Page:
37.3 (a) An amicus curiae brief in a case before the Court for oral argument may be filed if accompanied by the written consent of all parties, or if the Court grants leave to file under subparagraph 3(b) of this Rule.
37.3 (b) When a party to a case before the Court for oral argument has withheld consent, a motion for leave to file an amicus curiae brief may be presented to the Court…
37.4 No motion for leave to file an amicus curiae brief is necessary if the brief is presented on behalf of the United States by the Solicitor General; on behalf of any agency of the United States allowed by law to appear before this Court…
In other common law jurisdictions, such as Australia, the decision to accept or refuse an application is completely within the discretion of the courts, which are generally reluctant to accept applications to appoint an amicus curiae. The reluctance is based on the concern that the appointment of an amicus curiae may interfere with the litigation or affect the efficient operations of court proceedings. In particular, the High Court of Australia has indicated that before agreeing to appoint an amicus curiae, the court should be satisfied that any cost to the parties or any delay that arises as a result of the appointment of the amicus curiae and the time to hear the submission will not be disproportionate to the assistance that the amicus curiae is expected to provide.
Civil law jurisdictions. The concept of an amicus curiae was not traditional recognised in civil law jurisdictions. However, many civil law jurisdictions now recognize this concept through rules, statues and court decisions. Jurisdictions in which the concept is well-established include France, Poland and Brazil. Some civil law courts permit submissions from an amicus curiae even though there is no express legal basis.
International law. The concept of an amicus curiae is also widely recognized in international courts and tribunals. These include the European Court of Human Rights and tribunals established under the North American Free Trade Agreement. Non-governmental organizations are particularly active in making submissions and developing the practice in this regard. The concept has been the subject of debate and controversy in the case of the World Trade Organisation (WTO). Some critics argue that it gives international organizations too much influence and that it provides an unfair benefit to developed countries. The Appellate Body of the WTO has justified the acceptance of amicus submissions on the basis of its broad authority to adopt procedural rules.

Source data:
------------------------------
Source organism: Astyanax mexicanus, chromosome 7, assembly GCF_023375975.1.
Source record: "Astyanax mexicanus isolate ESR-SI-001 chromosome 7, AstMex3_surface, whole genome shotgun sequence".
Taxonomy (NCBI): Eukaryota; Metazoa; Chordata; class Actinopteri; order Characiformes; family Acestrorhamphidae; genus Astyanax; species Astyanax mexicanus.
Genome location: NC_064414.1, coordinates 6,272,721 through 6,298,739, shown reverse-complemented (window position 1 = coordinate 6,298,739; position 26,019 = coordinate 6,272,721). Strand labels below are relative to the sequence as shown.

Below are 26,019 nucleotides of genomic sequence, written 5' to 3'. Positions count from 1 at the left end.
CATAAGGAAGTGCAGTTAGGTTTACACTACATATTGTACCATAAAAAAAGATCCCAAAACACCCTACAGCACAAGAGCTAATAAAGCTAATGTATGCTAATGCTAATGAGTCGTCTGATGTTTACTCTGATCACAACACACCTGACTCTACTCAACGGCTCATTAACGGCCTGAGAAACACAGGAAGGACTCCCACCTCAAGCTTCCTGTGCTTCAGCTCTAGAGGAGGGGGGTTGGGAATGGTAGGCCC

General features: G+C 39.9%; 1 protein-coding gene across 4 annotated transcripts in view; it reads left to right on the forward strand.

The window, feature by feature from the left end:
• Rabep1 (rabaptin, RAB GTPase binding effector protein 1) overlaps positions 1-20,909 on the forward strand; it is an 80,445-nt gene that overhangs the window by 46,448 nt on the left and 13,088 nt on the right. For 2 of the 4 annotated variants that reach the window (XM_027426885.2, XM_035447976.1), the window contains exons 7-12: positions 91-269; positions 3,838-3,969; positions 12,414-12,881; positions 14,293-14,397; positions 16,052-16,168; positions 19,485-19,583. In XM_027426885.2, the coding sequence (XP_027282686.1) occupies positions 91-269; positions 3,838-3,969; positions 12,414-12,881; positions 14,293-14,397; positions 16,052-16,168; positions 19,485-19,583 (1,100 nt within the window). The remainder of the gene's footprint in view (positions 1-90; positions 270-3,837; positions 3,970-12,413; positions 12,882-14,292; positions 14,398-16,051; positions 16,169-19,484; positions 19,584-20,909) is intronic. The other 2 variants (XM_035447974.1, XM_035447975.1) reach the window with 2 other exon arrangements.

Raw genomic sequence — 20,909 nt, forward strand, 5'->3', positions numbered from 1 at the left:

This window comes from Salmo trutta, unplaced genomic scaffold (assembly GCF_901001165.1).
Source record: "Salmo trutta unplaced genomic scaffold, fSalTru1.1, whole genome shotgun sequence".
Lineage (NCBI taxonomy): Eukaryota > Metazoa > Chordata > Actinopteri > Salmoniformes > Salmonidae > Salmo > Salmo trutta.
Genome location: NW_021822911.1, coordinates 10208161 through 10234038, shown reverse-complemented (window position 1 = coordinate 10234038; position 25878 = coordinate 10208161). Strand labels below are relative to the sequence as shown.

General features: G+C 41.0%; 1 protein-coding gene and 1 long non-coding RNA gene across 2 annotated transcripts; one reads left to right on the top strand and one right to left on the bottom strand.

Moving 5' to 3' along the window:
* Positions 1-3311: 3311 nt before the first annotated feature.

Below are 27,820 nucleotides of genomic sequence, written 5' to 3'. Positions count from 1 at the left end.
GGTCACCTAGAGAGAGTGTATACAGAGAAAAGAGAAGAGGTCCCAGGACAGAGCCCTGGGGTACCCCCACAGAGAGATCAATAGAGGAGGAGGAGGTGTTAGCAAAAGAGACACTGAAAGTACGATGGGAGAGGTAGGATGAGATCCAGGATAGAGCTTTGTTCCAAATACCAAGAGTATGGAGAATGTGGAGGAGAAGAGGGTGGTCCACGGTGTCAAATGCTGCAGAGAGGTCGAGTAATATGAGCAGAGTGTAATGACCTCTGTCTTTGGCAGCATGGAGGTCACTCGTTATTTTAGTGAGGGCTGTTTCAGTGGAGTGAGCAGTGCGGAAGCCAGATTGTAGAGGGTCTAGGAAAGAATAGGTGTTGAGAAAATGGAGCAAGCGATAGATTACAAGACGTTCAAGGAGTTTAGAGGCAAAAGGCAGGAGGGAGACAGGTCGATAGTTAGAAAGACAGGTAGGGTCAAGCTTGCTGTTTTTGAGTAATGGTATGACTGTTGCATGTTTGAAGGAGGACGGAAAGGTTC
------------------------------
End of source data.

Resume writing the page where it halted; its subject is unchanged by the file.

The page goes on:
Mainland China. Chinese law does not expressly recognize the concept of an amicus curiae. However, in 2015, a Chinese law firm, AnJie Law Firm, reported that the Beijing IP Court had published a notice on its website requesting opinions on a provision in the Trademark Law. The notice was signed by the three judges who were members of the court panel assigned to hear the case. According to the report, the reason given for seeking the opinions was that the relevant legal provision was new and of importance to trademark filing practice and the growth of the trademark sector. The report went on to state the following:
The implications of this notice could be far-reaching in terms of improvement of the judiciary transparency and quality of adjudication. A system similar to amicus briefs will allow the courts to hear from those interested parties on some very complex legal issues that may have significant social impact. The involvement of key stakeholders and thought leaders, including those from the international legal community, will assist the courts to increase the depth of thinking. China now uses “guiding cases” or leading cases to improve the consistency of judgments and to guide local courts to deal with controversial issues. Amicus briefs will certainly benefit the courts to decide what should be those “guiding cases”.
The above practice of inviting opinions to assist the court in new areas of law does not appear to have developed significantly in mainland China since the 2015 report was published. However, it will be interesting to monitor developments in this respect and to see if mainland Chinese courts ultimately adopt a practice of accepting submissions from amicus curiae in court cases.
Finally, it is interesting to note that since 2015 the Taiwan Intellectual Property Court has invited submissions from amicus curiae in connection with intellectual property disputes and has published the amicus curiae opinions.
A former partner of Linklaters Shanghai, Andrew Godwin teaches law at Melbourne Law School in Australia, where he is an associate director of its Asian Law Centre. Andrew’s new book is a compilation of China Business Law Journal’s popular Lexicon series, entitled China Lexicon: Defining and translating legal terms. The book is published by Vantage Asia and available at www.vantageasia.com.